Cowherd uses LeBron James and Carmelo Anthony to illustrate his point. Suggesting that LeBron is…

Read More »

Previously on Parenthood, Pt. 4: It’s Scary, It’s Really Scary

Previously on Parenthood, Pt. 4: It’s Scary, It’s Really Scary

This is the fourth installment of a look at the theological (and pastoral) wisdom found in the current season of NBC’s Parenthood, mostly regarding the intersection of undeserved love and human suffering. This time I take a look at Adam Braverman (played by Peter Krause), who has been attempting to keep it together all season long even though the audience sees the truth of his flimsy facade. Spoiler alert!

Remember that I introduced this series of posts by looking at an earlier episode poignantly titled “Everything is not OK,” a title that spoke to Adam’s relentless positivity in the face of his wife…

Read More »

The Year in Television 2011

The Year in Television 2011

Another banner year for the small screen! Comedy and drama, network and cable, domestic and abroad, great work flooded the airwaves. We’ve had a lot of fun commenting on and cataloging it all. Here are my favorites of the year:

Top Eleven Television Series of 2011

11. Portlandia. Put a bird on it, indeed. Can’t get enough of Fred Armisen.

10. Luther. The first of three absolutely gripping dramas produced by the BBC this past year, this one features Idris Elba AKA Stringer Bell in a career-making performance as TV’s first ever black cockney Sherlock Holmes-by-way-of-Jack Bauer serial killer detective. Forever skirting (and…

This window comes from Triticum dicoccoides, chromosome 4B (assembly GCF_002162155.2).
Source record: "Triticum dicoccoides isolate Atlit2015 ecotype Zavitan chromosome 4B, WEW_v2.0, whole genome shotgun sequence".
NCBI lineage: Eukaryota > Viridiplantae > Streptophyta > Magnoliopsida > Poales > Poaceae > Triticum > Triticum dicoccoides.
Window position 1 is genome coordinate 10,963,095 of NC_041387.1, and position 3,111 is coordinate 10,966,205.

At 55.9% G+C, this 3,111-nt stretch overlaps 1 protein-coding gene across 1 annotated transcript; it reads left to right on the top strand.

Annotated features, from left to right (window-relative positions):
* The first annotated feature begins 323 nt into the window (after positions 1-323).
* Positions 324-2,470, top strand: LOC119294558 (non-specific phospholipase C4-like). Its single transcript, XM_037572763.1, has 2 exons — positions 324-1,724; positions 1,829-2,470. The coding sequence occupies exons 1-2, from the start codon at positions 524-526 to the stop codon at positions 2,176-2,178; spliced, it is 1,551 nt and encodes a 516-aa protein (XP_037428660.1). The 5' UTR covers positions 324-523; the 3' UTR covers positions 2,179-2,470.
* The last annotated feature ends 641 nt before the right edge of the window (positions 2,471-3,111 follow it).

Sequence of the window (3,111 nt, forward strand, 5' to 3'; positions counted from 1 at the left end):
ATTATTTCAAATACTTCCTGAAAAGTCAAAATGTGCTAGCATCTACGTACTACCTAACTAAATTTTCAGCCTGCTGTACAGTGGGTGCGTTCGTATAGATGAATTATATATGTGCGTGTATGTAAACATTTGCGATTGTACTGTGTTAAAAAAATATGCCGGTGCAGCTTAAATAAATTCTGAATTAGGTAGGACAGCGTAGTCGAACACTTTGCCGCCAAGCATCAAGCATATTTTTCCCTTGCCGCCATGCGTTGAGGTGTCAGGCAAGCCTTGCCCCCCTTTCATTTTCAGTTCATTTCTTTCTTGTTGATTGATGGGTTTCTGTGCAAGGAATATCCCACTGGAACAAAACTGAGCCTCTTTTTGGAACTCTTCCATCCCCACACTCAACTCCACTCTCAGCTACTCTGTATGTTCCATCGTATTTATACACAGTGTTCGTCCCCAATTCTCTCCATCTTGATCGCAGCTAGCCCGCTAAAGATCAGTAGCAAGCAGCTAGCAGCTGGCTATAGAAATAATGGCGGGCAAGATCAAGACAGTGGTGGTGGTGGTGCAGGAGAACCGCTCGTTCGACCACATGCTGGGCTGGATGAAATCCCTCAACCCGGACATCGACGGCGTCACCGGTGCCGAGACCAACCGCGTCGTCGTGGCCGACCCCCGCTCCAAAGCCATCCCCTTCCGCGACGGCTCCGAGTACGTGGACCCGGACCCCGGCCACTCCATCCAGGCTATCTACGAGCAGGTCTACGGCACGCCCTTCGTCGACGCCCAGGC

Read More »

Another Week Ends: Zombied Church, The Hill and Wood, Full Eyes, Soda Bans, (The Paradox of) Dysfunctional Families, Joe Pa and Scandal Love

Another Week Ends: Zombied Church, The Hill and Wood, Full Eyes, Soda Bans, (The Paradox of) Dysfunctional Families, Joe Pa and Scandal Love

1) Something’s in the water at The Atlantic lately, because inspired after inspired article seems to be finding its way into the proverbial stream, including an intriguing article about tv show The Walking Dead‘s “Come-to-Jesus Moment.” As the review is aware (and mind you, if you’re not caught up on the show, spoilers), it’s certainly a dissatisfying presentation of faith’s power in crisis, but it has a lot to say about the human compulsions to lean on something in hard times, and the ease of and inevitable infidelity of that leaning becoming a leaning on one’s self. In a hellish…

Read More »

In Praise of Adam Braverman: Parenthood and the Advent of the Non-Doofus Dad

In Praise of Adam Braverman: Parenthood and the Advent of the Non-Doofus Dad

A few weeks ago, just before the Fall TV season started, several news outlets published articles decrying the number of new shows that were showcasing the same thing: male doofusry. Emasculated, unemployed, clueless and/or sequestered behind walls of Draper-inspired misogyny or nostalgia, the American male did not appear to be doing so well, at least not according to the networks. The Mancession had made it to the small screen. Now that a couple of the shows in question have fallen on their faces, as the cancellation of How to be a Gentleman and The Playboy Club would attest, one has…